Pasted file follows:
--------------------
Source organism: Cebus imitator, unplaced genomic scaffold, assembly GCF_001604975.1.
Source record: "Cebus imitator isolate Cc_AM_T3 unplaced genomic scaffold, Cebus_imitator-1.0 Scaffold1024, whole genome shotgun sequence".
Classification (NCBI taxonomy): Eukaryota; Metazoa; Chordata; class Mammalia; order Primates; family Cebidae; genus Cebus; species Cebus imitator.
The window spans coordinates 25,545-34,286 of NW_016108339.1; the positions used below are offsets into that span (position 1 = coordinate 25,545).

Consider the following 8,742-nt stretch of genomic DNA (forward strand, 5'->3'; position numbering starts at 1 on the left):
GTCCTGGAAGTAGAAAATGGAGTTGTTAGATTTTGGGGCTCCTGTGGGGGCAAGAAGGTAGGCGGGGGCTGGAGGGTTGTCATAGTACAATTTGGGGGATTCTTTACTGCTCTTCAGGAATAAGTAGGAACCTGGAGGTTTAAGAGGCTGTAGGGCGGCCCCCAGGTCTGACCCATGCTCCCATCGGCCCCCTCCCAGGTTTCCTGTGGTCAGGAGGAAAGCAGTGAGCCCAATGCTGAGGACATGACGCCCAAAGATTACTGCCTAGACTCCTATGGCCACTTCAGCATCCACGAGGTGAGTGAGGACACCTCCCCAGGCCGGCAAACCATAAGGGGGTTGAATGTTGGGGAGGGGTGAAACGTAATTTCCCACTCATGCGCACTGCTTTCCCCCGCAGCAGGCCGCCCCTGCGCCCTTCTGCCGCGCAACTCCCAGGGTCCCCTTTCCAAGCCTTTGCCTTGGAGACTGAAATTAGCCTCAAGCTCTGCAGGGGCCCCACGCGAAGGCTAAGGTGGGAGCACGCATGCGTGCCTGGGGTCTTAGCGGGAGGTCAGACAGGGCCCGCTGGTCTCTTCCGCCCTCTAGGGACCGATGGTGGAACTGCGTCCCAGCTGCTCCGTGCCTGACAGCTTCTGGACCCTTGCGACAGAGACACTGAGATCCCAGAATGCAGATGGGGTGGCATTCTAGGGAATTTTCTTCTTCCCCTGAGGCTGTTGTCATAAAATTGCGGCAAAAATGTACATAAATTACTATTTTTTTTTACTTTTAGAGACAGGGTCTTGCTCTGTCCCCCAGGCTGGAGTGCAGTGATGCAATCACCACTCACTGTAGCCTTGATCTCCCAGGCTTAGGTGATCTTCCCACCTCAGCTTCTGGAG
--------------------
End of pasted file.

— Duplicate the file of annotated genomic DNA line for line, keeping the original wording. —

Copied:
Source organism: Cebus imitator, unplaced genomic scaffold, assembly GCF_001604975.1.
Source record: "Cebus imitator isolate Cc_AM_T3 unplaced genomic scaffold, Cebus_imitator-1.0 Scaffold1024, whole genome shotgun sequence".
Classification (NCBI taxonomy): Eukaryota; Metazoa; Chordata; class Mammalia; order Primates; family Cebidae; genus Cebus; species Cebus imitator.
The window spans coordinates 25,545-34,286 of NW_016108339.1; the positions used below are offsets into that span (position 1 = coordinate 25,545).

Consider the following 8,742-nt stretch of genomic DNA (forward strand, 5'->3'; position numbering starts at 1 on the left):
GTCCTGGAAGTAGAAAATGGAGTTGTTAGATTTTGGGGCTCCTGTGGGGGCAAGAAGGTAGGCGGGGGCTGGAGGGTTGTCATAGTACAATTTGGGGGATTCTTTACTGCTCTTCAGGAATAAGTAGGAACCTGGAGGTTTAAGAGGCTGTAGGGCGGCCCCCAGGTCTGACCCATGCTCCCATCGGCCCCCTCCCAGGTTTCCTGTGGTCAGGAGGAAAGCAGTGAGCCCAATGCTGAGGACATGACGCCCAAAGATTACTGCCTAGACTCCTATGGCCACTTCAGCATCCACGAGGTGAGTGAGGACACCTCCCCAGGCCGGCAAACCATAAGGGGGTTGAATGTTGGGGAGGGGTGAAACGTAATTTCCCACTCATGCGCACTGCTTTCCCCCGCAGCAGGCCGCCCCTGCGCCCTTCTGCCGCGCAACTCCCAGGGTCCCCTTTCCAAGCCTTTGCCTTGGAGACTGAAATTAGCCTCAAGCTCTGCAGGGGCCCCACGCGAAGGCTAAGGTGGGAGCACGCATGCGTGCCTGGGGTCTTAGCGGGAGGTCAGACAGGGCCCGCTGGTCTCTTCCGCCCTCTAGGGACCGATGGTGGAACTGCGTCCCAGCTGCTCCGTGCCTGACAGCTTCTGGACCCTTGCGACAGAGACACTGAGATCCCAGAATGCAGATGGGGTGGCATTCTAGGGAATTTTCTTCTTCCCCTGAGGCTGTTGTCATAAAATTGCGGCAAAAATGTACATAAATTACTATTTTTTTTTACTTTTAGAGACAGGGTCTTGCTCTGTCCCCCAGGCTGGAGTGCAGTGATGCAATCACCACTCACTGTAGCCTTGATCTCCCAGGCTTAGGTGATCTTCCCACCTCAGCTTCTGGAG